Saturday, August 22, 2009

Taking Responsibility

During the time I was sitting zazen at the local zen center, I learned several chants. This one is very short:

All the karma ever created by me from beginningless greed, anger, and delusion born through body, speech, and thought I now fully avow .

The first few times, I had real trouble saying it out loud. I think it was first referred to as a "vow," and I don't do well with vows - had, in fact, decided I wasn't going to take any more vows at all, ever, no thank you. I really struggled with that; if I was going to chant, I wanted to know what I was committing myself to.

Eventually, as I learned more, I began to chant it every day, and I need to start doing that again.

The meaning is fairly simple. "Karma" means "action." So the chant is saying that all of my actions, and the results of my actions, if they arose from anger, greed, confusion, or general wrongness of purpose -- whether I said them, did them, or merely thought them - these things are my responsibility. (Please understand that this is what the chant means to me now; I don't speak for the zen center, and I don't expect that my interpretation would match theirs.)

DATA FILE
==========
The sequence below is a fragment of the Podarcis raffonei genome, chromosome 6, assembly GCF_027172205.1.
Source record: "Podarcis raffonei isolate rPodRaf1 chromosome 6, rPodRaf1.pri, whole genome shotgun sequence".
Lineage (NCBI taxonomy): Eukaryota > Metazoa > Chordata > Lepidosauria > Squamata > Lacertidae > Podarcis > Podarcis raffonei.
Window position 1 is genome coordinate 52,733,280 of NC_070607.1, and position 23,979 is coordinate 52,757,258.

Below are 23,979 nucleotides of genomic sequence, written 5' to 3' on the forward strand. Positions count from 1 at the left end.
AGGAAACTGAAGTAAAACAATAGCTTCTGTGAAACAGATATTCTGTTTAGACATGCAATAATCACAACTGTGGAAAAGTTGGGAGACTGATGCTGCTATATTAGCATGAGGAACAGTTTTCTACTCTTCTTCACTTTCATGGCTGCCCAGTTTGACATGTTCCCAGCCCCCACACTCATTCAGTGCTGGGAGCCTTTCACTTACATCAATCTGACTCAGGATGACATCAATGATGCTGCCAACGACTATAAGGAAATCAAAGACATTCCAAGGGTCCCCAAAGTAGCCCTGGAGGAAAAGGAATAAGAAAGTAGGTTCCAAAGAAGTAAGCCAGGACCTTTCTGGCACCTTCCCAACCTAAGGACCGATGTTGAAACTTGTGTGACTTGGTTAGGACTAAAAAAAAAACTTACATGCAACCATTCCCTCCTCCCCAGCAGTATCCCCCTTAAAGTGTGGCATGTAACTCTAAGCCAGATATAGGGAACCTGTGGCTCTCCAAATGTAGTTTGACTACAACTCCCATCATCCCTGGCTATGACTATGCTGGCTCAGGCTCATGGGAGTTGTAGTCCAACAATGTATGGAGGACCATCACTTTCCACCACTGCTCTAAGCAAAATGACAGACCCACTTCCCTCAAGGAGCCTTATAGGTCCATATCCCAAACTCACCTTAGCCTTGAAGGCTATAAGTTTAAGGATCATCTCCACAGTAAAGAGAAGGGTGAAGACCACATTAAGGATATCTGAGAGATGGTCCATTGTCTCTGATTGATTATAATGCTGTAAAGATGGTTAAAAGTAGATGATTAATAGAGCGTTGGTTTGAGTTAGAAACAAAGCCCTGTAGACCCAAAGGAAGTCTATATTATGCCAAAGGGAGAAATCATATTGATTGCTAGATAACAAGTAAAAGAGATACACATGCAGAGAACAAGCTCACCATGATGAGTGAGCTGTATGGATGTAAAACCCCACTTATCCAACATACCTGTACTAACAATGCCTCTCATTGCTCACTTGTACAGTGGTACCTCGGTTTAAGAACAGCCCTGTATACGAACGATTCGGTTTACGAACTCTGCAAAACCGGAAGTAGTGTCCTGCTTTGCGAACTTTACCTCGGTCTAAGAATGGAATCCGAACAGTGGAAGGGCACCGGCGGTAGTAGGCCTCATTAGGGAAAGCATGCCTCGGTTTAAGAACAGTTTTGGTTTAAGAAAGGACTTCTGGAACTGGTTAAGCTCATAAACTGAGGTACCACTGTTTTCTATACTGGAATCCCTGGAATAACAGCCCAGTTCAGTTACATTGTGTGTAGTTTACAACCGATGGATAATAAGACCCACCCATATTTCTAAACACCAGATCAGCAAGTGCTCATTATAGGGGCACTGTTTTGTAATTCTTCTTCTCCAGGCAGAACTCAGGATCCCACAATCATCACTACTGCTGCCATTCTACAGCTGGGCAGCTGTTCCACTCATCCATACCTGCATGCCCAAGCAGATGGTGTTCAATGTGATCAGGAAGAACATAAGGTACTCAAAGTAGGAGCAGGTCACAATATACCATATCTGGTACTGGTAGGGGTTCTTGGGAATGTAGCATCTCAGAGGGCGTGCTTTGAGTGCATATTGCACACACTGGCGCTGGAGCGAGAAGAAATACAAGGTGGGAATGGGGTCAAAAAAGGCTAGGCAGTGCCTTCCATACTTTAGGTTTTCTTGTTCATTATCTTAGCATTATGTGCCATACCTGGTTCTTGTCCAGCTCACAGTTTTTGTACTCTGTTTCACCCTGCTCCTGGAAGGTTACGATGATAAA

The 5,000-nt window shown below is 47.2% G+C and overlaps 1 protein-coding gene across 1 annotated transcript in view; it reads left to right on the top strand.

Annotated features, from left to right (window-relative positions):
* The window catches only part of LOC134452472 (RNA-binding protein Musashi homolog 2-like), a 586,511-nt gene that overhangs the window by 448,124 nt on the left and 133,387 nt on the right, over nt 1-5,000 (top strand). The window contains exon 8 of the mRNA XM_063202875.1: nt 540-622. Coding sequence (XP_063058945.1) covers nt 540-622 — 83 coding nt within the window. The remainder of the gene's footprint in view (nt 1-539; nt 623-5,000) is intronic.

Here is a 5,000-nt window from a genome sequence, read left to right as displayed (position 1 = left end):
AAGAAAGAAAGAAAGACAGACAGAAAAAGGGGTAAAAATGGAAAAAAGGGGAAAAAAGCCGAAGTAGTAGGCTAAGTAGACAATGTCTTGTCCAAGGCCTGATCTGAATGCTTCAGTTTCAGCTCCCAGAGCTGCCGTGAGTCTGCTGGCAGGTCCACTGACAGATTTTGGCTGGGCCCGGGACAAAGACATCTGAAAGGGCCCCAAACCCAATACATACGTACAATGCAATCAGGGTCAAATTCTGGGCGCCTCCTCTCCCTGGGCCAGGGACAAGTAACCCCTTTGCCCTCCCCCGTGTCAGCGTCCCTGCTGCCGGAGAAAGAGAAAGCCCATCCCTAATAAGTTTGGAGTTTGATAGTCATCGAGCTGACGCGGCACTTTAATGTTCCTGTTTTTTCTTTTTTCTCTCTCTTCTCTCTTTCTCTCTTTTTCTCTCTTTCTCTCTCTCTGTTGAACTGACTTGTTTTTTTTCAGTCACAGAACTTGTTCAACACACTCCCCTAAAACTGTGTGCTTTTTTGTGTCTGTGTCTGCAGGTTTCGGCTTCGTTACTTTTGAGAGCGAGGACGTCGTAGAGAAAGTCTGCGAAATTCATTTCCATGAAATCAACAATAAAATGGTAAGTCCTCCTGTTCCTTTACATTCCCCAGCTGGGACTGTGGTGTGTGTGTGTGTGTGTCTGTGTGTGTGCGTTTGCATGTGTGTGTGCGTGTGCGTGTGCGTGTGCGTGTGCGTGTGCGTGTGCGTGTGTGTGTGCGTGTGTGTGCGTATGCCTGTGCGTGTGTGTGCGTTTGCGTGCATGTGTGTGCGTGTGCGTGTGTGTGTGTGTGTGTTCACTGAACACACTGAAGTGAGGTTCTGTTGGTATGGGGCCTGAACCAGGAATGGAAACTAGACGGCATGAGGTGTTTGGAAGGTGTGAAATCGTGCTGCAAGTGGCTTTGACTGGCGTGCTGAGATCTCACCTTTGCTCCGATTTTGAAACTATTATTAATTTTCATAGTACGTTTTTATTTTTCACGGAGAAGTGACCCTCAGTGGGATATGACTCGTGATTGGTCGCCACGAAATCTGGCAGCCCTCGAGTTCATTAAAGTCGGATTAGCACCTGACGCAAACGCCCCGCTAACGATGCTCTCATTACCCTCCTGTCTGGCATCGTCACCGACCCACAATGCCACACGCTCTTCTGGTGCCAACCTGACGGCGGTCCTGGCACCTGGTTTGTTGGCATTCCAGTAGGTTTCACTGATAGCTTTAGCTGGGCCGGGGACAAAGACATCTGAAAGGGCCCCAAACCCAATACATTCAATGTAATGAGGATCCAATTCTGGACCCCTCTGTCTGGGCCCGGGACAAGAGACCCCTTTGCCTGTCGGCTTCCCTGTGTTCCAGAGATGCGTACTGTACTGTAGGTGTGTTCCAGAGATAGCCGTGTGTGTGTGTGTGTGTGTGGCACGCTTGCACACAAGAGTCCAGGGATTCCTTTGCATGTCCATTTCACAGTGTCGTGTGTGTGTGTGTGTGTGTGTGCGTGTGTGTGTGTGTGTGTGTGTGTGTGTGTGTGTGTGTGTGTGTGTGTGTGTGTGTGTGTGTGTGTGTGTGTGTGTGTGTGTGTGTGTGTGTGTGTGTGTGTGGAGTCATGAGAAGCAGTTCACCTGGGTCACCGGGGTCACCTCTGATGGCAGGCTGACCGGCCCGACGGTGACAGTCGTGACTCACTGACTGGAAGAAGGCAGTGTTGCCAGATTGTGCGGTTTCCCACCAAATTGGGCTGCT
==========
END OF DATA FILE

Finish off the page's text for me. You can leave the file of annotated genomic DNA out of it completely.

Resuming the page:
The chant speaks of actions that arose out of anger and delusion; it does not say anything about actions arising from good will. But I needed to learn to take responsibility and ownership for my actions, no matter their origin.

When I was sick I never knew whether the outcomes of my actions were good or bad; I felt at the mercy of judgments I didn't understand and couldn't predict. I lived a very defensive life, a life lived in reaction to illness and the world around me.

To chant the repentance vow with honesty means that I trust myself to understand the origin of my actions - to understand the difference between anger and illness and good will. It means I know which of my actions needed more thought. It means I know myself well enough to understand my own intentions.

The Repentance Vow taught me a great deal about myself. I didn't realize until I wrote this post that it is still teaching me.

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